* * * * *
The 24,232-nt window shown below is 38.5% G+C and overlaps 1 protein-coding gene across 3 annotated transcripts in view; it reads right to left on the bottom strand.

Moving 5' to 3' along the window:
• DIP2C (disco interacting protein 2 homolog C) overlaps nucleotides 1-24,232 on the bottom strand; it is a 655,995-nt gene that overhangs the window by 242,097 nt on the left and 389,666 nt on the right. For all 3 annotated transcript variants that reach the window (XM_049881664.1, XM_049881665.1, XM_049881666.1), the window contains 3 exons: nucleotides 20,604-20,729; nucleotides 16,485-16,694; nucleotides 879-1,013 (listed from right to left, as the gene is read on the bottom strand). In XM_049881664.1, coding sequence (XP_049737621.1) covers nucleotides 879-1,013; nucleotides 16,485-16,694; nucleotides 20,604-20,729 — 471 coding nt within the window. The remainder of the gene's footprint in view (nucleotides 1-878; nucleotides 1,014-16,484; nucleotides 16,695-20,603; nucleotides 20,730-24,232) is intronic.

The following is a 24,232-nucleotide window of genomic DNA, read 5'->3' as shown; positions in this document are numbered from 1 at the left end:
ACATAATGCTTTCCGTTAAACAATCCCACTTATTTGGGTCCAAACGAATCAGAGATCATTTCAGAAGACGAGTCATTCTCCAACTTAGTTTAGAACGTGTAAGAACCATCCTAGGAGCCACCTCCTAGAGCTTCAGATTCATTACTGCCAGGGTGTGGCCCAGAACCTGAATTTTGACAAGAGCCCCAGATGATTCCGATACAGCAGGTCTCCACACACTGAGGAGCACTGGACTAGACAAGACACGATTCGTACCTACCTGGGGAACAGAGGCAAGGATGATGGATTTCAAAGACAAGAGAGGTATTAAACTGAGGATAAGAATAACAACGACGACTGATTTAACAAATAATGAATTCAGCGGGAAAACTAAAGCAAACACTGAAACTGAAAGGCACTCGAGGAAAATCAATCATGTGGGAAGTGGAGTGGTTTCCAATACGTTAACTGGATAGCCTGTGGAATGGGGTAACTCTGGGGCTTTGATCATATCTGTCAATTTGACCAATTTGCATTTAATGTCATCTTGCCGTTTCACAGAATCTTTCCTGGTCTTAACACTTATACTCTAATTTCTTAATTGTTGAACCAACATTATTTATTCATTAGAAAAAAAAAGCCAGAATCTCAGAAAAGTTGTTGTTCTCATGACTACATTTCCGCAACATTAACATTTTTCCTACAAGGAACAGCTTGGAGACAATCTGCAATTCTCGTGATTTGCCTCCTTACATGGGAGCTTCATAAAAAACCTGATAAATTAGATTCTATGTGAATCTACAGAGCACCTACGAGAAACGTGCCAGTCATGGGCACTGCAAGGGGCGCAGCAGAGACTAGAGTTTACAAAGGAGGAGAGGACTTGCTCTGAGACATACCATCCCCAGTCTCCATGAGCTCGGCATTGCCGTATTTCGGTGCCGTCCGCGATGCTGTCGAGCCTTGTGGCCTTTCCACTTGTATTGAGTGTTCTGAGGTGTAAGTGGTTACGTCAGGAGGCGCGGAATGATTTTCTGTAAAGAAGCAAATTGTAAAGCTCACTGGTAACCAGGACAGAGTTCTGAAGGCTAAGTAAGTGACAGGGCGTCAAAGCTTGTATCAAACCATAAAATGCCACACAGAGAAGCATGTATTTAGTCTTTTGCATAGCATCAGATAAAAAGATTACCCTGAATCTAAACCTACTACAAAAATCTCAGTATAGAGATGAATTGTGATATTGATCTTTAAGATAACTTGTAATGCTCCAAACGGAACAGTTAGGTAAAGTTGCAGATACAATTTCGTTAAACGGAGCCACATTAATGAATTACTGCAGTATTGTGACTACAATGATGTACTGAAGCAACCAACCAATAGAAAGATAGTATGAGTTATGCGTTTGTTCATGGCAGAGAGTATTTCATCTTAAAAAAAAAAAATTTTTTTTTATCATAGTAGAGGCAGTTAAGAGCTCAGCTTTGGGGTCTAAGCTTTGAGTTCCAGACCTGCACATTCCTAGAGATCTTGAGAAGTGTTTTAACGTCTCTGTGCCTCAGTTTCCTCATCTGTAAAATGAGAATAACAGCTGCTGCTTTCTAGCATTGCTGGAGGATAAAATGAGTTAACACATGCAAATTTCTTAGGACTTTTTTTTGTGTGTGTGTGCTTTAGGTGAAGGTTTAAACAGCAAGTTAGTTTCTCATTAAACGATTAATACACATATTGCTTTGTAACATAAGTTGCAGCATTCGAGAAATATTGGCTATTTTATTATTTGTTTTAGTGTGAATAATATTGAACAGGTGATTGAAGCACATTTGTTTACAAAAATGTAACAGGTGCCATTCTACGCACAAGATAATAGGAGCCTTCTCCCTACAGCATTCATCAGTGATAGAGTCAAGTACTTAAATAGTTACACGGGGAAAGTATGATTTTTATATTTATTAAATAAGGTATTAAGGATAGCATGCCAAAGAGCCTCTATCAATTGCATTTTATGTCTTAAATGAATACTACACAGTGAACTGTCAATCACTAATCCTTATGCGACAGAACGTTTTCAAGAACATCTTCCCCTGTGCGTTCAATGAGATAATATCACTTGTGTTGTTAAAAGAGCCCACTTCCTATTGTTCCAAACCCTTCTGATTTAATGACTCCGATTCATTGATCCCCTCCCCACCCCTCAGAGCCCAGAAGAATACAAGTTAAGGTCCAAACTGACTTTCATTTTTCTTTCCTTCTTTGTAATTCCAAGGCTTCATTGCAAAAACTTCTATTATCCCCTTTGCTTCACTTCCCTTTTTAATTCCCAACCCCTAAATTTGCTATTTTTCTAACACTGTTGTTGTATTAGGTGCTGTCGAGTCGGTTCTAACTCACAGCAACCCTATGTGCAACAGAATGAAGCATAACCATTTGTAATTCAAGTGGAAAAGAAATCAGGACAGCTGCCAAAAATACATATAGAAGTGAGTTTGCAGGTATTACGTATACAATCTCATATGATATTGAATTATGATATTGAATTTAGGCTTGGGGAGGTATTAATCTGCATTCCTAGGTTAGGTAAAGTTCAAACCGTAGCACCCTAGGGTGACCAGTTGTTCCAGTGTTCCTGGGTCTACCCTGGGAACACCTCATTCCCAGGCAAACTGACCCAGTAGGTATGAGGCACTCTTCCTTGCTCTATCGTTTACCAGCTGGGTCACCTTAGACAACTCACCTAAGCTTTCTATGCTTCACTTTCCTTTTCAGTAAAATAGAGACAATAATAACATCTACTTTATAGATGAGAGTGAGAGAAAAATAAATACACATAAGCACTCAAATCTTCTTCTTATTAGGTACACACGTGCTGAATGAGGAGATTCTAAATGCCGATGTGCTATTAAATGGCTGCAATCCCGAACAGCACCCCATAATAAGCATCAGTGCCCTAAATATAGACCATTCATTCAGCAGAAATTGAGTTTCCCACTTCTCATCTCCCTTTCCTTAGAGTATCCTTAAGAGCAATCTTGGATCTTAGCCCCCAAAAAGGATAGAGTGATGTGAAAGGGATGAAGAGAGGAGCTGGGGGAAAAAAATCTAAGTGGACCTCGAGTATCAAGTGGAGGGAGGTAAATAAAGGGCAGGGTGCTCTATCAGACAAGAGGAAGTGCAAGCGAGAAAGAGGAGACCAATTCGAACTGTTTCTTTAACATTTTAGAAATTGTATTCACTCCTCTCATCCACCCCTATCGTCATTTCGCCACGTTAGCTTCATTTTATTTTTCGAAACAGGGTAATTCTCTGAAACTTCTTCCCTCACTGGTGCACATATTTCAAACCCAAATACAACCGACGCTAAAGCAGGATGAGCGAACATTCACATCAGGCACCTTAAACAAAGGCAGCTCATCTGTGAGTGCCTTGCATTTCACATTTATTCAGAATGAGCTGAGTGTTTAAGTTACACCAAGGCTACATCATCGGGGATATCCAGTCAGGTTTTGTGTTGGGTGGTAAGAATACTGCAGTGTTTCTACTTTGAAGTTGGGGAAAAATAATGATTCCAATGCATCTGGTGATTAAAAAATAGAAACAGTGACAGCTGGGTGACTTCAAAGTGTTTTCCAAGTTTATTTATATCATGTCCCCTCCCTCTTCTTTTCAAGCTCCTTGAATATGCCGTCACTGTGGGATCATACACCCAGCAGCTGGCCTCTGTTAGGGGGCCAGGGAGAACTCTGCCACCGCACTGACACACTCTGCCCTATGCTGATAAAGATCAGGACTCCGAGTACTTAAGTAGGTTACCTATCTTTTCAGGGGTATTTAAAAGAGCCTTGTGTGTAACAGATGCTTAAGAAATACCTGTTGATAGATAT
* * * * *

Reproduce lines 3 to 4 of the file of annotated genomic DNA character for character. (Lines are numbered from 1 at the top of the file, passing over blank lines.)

• DIP2C (disco interacting protein 2 homolog C) overlaps nucleotides 1-24,232 on the bottom strand; it is a 655,995-nt gene that overhangs the window by 242,097 nt on the left and 389,666 nt on the right. For all 3 annotated transcript variants that reach the window (XM_049881664.1, XM_049881665.1, XM_049881666.1), the window contains 3 exons: nucleotides 20,604-20,729; nucleotides 16,485-16,694; nucleotides 879-1,013 (listed from right to left, as the gene is read on the bottom strand). In XM_049881664.1, coding sequence (XP_049737621.1) covers nucleotides 879-1,013; nucleotides 16,485-16,694; nucleotides 20,604-20,729 — 471 coding nt within the window. The remainder of the gene's footprint in view (nucleotides 1-878; nucleotides 1,014-16,484; nucleotides 16,695-20,603; nucleotides 20,730-24,232) is intronic.

The following is a 24,232-nucleotide window of genomic DNA, read 5'->3' as shown; positions in this document are numbered from 1 at the left end: